Texas Suspends Wild Burro Killing Policy

The 300 feral burros living in Big Bend Ranch State Park in Texas are considered to be a destructive nuisance. Since 2007 park rangers have been authorized to shoot and kill the animals. On Tuesday Texas suspended that policy, thanks to an offer from the Humane Society of the United States to develop a humane plan to remove the animals.

Texas park rangers have killed 130 burros that roam the 316,000-acre state-owned park near the Rio Grande. The state claims they do not have the funds to capture and relocate the wild burros who are accused of using too much of the natural resources and threatening the lives of other animals like bighorn sheep.

Ironically Big Bend National Park, which sits next to the state park and is federally run, sees the burros in a totally different light. They view the feral donkeys as the “living symbols and pioneer spirit of the West” and observe a 40-year-old federal ban on killing the animals.

This paradox didn’t go unnoticed by HSUS who sent Nicole Paquette, their Texas director, to review the situation and negotiate a plan. She helped convince Texas wildlife officials to suspend the killing policy.

“We are happy to work with the department and are pleased that they have halted lethal control of the burros while discussions are under way,” said Paquette.

The first part of the plan will be to determine the exact numbers of burros living in Big Bend Ranch State Park and where they are located.

Texas Parks and Wildlife has agreed to contribute up to $10,000 to obtain an aerial survey of the wild burros. After the survey, Humane Society officials will sit down and “assess the viable non-lethal alternatives.”

HSUS is also researching facilities where the burros could possibly be relocated. The organization recently airlifted 119 burros from Hawaii to a ranch in California, and it has a 1,300-acre rescue ranch in northeast Texas that is home to about 1,200 animals.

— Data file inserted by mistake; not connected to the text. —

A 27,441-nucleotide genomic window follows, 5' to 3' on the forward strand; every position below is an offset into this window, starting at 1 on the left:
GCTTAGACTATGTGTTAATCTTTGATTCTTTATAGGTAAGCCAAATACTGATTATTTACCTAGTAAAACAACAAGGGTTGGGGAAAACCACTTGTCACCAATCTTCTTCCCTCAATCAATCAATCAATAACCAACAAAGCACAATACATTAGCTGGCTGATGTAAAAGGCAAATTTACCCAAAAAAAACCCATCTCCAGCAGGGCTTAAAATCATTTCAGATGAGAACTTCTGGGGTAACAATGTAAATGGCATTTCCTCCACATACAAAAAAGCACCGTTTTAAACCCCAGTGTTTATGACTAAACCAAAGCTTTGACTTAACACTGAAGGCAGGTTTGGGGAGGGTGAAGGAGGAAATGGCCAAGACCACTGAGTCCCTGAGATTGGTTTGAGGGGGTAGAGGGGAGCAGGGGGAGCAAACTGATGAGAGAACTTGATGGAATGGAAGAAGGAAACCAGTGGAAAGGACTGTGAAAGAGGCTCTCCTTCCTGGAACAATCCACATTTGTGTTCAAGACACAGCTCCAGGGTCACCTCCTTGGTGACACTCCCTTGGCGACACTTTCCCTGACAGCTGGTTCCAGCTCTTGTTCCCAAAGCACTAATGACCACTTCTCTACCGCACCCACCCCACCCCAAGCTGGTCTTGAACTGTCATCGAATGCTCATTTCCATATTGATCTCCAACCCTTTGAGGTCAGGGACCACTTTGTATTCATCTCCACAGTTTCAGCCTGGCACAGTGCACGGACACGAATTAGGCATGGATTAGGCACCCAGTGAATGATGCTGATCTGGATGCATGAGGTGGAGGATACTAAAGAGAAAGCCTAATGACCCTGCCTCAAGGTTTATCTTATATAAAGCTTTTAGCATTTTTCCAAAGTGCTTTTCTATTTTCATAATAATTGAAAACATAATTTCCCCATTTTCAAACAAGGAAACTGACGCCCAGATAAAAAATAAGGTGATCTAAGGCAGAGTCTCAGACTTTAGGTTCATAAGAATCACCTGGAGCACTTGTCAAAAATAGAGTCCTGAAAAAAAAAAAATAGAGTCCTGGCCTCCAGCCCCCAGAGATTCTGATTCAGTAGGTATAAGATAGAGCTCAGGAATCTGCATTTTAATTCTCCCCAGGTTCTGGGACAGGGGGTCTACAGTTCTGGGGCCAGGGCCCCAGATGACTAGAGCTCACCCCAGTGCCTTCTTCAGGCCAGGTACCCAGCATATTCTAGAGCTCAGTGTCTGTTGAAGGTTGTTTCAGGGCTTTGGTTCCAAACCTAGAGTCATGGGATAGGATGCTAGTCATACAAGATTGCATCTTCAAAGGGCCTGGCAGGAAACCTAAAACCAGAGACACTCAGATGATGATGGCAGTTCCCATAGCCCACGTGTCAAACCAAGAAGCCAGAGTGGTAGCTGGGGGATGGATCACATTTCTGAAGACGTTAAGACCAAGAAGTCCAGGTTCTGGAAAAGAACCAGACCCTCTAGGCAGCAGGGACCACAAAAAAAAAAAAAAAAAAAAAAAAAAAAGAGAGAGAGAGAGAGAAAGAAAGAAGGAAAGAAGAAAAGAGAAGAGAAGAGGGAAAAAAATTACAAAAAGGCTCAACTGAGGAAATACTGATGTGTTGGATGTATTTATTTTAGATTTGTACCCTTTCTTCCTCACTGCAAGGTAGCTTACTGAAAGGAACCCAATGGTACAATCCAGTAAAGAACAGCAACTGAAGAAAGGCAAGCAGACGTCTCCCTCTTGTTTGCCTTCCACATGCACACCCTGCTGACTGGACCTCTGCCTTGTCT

“We’d have to look at the population (at the rescue ranch) and see how much more the acreage could stand,” said Paquette. Another 300 rescued burros already live on the property.

“We have not committed to getting the burros out of the park. We don’t even know if that’s feasible,” continued Paquette.

Over the years Texas wildlife officials have made several attempts to trap and relocate the burros, but each proved to be unsuccessful. Without a plan to control the population, in 2007 they resorted to the extreme method of shooting the animals.

When the public became aware that 71 burros had been killed they were outraged and called for an end to the policy. Texas wildlife turned to a nonprofit organization called, Peaceful Valley Donkey Rescue for help, but after two years the group failed to capture any of the animals. Park rangers resumed shooting the burros, killing 59 from August 2010 to September 2011.

Wildlife officials say their main responsibility to the area is to protect the park’s land and water. They encourage nonlethal solutions from outside agencies to fix the burro problem and are hopeful HSUS will come through with an answer. However, they are ready to resume their killing policy if the Humane Society’s methods “prove unfeasible.”


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Photo Credit: AlanVernon